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LCD Soundsystem - Sound of Silver

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Artist: LCD Soundsystem

Album: Sound of Silver

Label: Capitol

Review date: Mar. 19, 2007

At this point, James Murphy is a man who needs little, if any, introduction. Having staked his reputation as one-half of the esteemed DFA production team, Murphy sealed his place in the then-nascent dance/post-punk revival of the early aughts either behind the consoles of some of the movement’s best tracks or as the creative polymath at the head of them. To be sure, when the morass of millennial disco gets dusted off again in a couple of decades, his song “Losing My Edge” will stand as one of the rightful high water marks of all that was said and done in that field.

Though the series of LCD Soundsystem singles that led up to his 2005 full-length debut were models of genre-checking efficiency and self-effacing humor, something failed to translate in the long-playing format. Though LCD Soundsystem bumped quite ferociously at times, as a whole it never hung together, presenting a ragtag patchwork of name-check nods and fluent beats instead of a solid end-to-end album.

Sound of Silver, Murphy’s follow-up effort (not counting the Nike-commissioned track 45:33 that dropped last year in a bizarre fit of corporate cross-promotional bravado), revels in the same extended beat-scapes and sly genre-nods that have thus far permeated the whole of the man’s career. And yet the album addresses each and every shortcoming that made Murphy’s debut less than the epoch-defining event it should have been. Make no mistake – the beats are still rigid, dabbling in taut funk and squelching electro as much as snotty punk moves and glorious polyrhtyhms. These nine songs, however, ring with a clarity of purpose and a true intent that was previously altogether lacking, presenting a far more cohesive image of Murphy and his many strengths. More than anything else, for the first time it becomes obvious that there’s a real human heart that beats somewhere beneath Murphy’s keyboards and drum machines.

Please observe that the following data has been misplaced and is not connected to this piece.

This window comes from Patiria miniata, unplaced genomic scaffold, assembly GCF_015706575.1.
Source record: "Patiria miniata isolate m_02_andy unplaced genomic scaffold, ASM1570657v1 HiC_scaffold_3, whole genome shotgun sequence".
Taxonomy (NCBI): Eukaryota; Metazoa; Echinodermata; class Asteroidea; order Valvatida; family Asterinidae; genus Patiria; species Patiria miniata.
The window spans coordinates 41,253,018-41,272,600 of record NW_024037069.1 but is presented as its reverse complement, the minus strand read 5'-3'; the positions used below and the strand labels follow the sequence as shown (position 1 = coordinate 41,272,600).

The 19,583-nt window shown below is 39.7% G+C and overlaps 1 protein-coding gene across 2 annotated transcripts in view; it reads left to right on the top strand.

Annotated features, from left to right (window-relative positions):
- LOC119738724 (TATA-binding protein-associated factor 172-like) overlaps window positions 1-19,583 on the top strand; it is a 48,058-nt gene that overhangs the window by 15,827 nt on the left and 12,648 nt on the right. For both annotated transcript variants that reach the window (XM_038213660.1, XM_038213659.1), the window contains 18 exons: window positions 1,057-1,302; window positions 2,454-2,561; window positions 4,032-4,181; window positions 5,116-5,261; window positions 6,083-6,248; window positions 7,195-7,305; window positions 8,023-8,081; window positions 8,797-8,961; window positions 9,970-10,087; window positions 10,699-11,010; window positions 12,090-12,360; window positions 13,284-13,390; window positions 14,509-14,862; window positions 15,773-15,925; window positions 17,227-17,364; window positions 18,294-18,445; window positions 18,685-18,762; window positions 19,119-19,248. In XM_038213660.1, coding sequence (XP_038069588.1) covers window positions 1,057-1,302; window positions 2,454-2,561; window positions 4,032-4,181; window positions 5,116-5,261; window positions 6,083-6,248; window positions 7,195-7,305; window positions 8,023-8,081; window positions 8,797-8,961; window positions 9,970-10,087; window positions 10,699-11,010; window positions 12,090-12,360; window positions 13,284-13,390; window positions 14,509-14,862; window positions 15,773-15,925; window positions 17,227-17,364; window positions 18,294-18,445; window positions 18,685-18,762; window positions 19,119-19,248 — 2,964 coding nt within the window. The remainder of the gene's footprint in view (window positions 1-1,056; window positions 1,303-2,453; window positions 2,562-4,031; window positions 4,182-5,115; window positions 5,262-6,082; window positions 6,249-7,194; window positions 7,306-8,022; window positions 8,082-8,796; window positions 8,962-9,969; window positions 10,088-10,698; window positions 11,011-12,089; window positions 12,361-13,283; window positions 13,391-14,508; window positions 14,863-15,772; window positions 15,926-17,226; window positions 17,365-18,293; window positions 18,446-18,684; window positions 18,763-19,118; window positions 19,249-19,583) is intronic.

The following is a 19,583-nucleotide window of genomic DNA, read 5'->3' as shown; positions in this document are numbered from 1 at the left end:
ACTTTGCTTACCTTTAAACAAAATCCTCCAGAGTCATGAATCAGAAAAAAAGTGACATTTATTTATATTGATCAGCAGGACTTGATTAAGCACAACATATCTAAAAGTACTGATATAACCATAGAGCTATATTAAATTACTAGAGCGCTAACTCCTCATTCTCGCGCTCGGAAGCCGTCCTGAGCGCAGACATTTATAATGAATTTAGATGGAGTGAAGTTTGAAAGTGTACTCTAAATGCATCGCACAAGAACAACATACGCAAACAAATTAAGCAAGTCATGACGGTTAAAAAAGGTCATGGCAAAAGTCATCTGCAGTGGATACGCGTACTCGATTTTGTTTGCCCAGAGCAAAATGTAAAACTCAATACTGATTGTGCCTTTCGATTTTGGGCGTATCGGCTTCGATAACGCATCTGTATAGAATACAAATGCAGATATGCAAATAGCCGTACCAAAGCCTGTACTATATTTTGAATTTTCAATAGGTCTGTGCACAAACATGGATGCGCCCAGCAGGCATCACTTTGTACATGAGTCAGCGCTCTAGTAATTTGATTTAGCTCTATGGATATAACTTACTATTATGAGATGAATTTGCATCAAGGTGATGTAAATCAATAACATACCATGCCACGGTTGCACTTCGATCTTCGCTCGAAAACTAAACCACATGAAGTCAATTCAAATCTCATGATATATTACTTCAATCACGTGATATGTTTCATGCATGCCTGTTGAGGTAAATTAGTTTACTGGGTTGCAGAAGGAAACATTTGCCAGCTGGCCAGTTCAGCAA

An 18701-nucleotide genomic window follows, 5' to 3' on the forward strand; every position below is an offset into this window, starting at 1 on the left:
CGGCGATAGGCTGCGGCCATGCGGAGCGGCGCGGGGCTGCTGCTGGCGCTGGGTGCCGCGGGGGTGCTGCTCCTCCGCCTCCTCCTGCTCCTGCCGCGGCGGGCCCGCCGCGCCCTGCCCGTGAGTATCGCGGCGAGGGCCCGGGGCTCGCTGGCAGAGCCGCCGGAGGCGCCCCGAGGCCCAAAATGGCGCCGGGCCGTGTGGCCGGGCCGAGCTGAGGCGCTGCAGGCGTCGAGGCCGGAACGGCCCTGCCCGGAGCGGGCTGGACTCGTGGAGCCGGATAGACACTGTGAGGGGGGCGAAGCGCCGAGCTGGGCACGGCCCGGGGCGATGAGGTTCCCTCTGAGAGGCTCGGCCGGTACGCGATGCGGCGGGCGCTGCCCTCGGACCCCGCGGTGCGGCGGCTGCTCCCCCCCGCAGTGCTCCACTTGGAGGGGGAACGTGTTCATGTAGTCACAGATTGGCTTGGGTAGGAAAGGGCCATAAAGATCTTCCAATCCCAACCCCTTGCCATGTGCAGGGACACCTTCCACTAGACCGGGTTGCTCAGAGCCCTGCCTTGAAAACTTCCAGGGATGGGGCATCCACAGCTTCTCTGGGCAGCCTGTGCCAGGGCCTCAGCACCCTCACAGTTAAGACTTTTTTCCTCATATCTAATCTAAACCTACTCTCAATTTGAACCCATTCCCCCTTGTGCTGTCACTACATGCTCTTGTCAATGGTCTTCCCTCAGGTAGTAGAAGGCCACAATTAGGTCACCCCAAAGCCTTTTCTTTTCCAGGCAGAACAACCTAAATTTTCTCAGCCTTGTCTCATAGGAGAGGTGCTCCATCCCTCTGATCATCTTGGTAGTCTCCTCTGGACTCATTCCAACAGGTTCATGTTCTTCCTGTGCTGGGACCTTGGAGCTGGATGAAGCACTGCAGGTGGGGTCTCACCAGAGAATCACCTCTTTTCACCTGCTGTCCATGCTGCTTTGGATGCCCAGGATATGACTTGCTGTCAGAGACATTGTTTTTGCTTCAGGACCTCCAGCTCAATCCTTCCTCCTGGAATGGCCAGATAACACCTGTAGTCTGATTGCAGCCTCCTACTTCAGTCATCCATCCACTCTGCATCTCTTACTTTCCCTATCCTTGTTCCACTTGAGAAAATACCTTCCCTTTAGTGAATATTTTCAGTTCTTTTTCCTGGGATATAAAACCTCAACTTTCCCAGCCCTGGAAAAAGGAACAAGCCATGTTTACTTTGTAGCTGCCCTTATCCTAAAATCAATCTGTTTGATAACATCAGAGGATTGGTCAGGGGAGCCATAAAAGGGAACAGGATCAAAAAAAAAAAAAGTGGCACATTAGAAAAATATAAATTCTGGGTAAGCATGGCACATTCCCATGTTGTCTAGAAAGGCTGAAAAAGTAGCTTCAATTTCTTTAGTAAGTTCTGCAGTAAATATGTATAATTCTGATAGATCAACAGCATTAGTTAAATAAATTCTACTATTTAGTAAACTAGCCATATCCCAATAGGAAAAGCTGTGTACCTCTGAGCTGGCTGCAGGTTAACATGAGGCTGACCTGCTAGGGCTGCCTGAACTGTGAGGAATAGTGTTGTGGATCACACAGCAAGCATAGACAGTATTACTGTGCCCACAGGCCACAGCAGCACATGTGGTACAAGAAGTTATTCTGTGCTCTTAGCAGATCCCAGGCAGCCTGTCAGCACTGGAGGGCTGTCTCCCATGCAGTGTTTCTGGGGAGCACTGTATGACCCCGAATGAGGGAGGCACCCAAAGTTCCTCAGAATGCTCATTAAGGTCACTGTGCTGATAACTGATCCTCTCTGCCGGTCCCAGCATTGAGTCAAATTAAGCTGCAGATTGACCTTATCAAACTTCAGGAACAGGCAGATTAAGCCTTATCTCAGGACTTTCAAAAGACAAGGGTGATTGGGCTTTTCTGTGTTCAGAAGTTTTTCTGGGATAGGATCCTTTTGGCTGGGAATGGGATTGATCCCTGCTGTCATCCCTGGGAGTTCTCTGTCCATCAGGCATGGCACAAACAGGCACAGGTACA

LCD Soundsystem tracks have always examined the changing landscape of pop music, filtering whole eras worth of sounds and styles onto distinctly modern platters. Rather than present these reflections again as a calculated style, though, Murphy’s lyrical concerns begin to reflect more deeply thought and felt sensations. In many ways these tracks strike as an obvious reaction against the media-crush that surrounded all-things DFA for a few brief moments during the crew’s inception phase, as songs like “Get Innocuous!” and “Us V Them” speak of overpopulated nightlife scenes and the push-and-pull exerted by unsought fame, balancing buoyant rhythmic pulses from rock and electronic angles against slightly bitter vocals.

And sure, there’s still a dose or two of well-placed humor, like the back-handed defense of all those considered “North American Scum,” amidst a well-played track of serpentine bass and driving drums. But it’s songs like “All My Friends” that cut the hardest here, hitting more openly raw nerves while channeling Neu’s Teutonic pulse and Faust’s off-kilter melodicism into a tune that wistfully celebrates the late-night parties and social scenes that seemed to have slipped from Murphy’s grasp. Likewise “Someone Great” and its glockenspiel-addled clicking percussion and synth swells render relationship dissolution with a rarely seen forthrightness.

But what exactly is the “Sound of Silver,” then? Based on the title track’s insistent robotic vocals and steady stabs of minimal house and pulsing percussion, it’s what “makes you want to feel like a teenager, until you remember the feelings of a real live emotional teenager. Then you think again.” And so it goes with both that sentiment and the closing thoughts of “New York, I Love You But You’re Bringing Me Down” that James Murphy’s true feelings on the art of the reminisce come to the fore – a true conflict between heady youthful idealism and fondness for things past jostling with the awkwardness of those same formative years.

It’s no surprise that the newest LCD Soundsystem album is populated with beats that jerk and jump as well as anything Murphy has previously crafted – at this point we rightfully expect at least that much from the man. However, Sound of Silver earns its marks for catching a creative force with his guard down for a moment or two, birthing songs that imbue his never-fail instrumental and production prowess with a newfound sense of humanity, making all the difference this time out. Though even a lesser album could sound stunning in a field now bereft of those mingling rock and dance moves, James Murphy has still created a compelling album that will define whatever legacy he may have as much as those essential early singles.

By Michael Crumsho

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